Waves; Now that the hurricane season has begun there is an opportunity to capture some large wave activity, just keep safety in mind when you are close to the shoreline it can be very dangerous. Just use a longer focal length lens and stay back a safe distance and its a good idea to have someone come along with you. You can also capture some unique images of the waves created by a boat, with the image from the wake of a boat at golden hour you can end up with a timeless photograph. It’s also possible to use slower shutter speeds and use a panning technique following the wave to create something a bit different, a slower shutter speed of around 1/15 sec or slower and place yourself along side the waves instead of in front. Refer to the December 2019 Seascapes Theme Challenge for some additional ideas and techniques.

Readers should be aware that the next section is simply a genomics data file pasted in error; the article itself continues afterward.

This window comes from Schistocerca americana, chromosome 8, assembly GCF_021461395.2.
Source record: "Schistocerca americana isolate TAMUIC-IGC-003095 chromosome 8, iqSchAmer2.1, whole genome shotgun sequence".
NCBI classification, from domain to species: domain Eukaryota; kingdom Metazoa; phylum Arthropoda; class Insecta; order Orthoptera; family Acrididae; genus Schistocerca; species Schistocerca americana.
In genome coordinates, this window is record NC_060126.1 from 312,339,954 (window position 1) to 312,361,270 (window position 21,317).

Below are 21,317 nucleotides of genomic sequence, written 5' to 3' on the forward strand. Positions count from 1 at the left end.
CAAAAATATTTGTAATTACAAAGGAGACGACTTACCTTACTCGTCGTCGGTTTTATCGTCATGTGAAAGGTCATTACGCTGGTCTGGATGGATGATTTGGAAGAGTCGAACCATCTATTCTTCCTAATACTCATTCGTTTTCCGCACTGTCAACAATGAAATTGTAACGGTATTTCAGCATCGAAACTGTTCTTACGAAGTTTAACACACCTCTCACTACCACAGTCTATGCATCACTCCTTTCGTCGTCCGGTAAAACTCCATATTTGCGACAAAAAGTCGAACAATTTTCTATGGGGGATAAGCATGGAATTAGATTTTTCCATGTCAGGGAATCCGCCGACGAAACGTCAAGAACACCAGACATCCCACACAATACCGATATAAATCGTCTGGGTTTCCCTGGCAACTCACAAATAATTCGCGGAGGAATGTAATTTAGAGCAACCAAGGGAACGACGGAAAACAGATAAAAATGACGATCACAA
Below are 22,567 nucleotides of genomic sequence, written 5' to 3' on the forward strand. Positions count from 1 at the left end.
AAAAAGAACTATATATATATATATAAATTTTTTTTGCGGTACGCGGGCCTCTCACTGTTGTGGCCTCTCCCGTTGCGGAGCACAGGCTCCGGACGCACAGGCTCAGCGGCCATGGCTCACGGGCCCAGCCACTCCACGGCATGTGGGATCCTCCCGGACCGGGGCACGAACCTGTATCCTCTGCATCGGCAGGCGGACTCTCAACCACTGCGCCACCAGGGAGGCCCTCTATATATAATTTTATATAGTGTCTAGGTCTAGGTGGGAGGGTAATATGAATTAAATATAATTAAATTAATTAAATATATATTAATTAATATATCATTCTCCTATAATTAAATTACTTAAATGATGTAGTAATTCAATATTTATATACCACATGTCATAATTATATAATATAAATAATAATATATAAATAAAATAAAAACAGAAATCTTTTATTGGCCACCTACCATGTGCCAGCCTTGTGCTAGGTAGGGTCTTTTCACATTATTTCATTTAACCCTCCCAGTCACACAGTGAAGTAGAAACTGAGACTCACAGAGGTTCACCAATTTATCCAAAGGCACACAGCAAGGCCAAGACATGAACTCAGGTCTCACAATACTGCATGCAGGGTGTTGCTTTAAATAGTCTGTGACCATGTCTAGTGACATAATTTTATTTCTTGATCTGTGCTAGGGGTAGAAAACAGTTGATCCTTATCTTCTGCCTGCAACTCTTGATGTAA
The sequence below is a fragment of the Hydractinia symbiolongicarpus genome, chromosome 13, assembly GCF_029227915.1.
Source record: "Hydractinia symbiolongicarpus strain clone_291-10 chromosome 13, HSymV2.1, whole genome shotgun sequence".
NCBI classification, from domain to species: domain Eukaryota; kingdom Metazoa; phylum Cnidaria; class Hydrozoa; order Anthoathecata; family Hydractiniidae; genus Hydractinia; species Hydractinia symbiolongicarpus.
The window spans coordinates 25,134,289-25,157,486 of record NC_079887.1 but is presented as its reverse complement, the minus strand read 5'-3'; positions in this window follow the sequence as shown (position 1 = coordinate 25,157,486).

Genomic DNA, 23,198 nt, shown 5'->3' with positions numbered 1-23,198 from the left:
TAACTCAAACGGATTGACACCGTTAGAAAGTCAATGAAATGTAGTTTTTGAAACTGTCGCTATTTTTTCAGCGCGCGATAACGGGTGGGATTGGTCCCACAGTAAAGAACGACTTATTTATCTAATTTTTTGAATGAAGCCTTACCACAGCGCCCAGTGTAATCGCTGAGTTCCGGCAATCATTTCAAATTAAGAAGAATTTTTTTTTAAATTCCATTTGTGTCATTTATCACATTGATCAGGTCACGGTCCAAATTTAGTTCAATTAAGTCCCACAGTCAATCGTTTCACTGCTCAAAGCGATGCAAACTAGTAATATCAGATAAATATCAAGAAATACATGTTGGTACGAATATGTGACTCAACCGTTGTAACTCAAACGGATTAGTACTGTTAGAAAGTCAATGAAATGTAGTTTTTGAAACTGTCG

Long Exposure; To obtain a long exposure we need to lower our shutter speed which can be a challenge if you do not have some of the special equipment required such as a tripod, remote trigger, and ND (Neutral Density) filters. If you do not have ND filters the slower shutter speeds can be more easily obtained when the lighting conditions are low, such as in the early morning or late in the day when the sun is below the horizon which is referred to as civil twilight. This is when the sky can light up and be completely magical. The ISO is typically set to 100, with shutter speeds from 0.5sec to 5sec and an appropriate small aperture f/11 – f/16 to help obtain the right exposure and for the appropriate depth of field. For the streaks as the water is receding you need to pick the right time to press the shutter. If you do not have a remote trigger you can use the 2sec timer function in your camera it just takes a bit of practice to get used to when to push the shutter.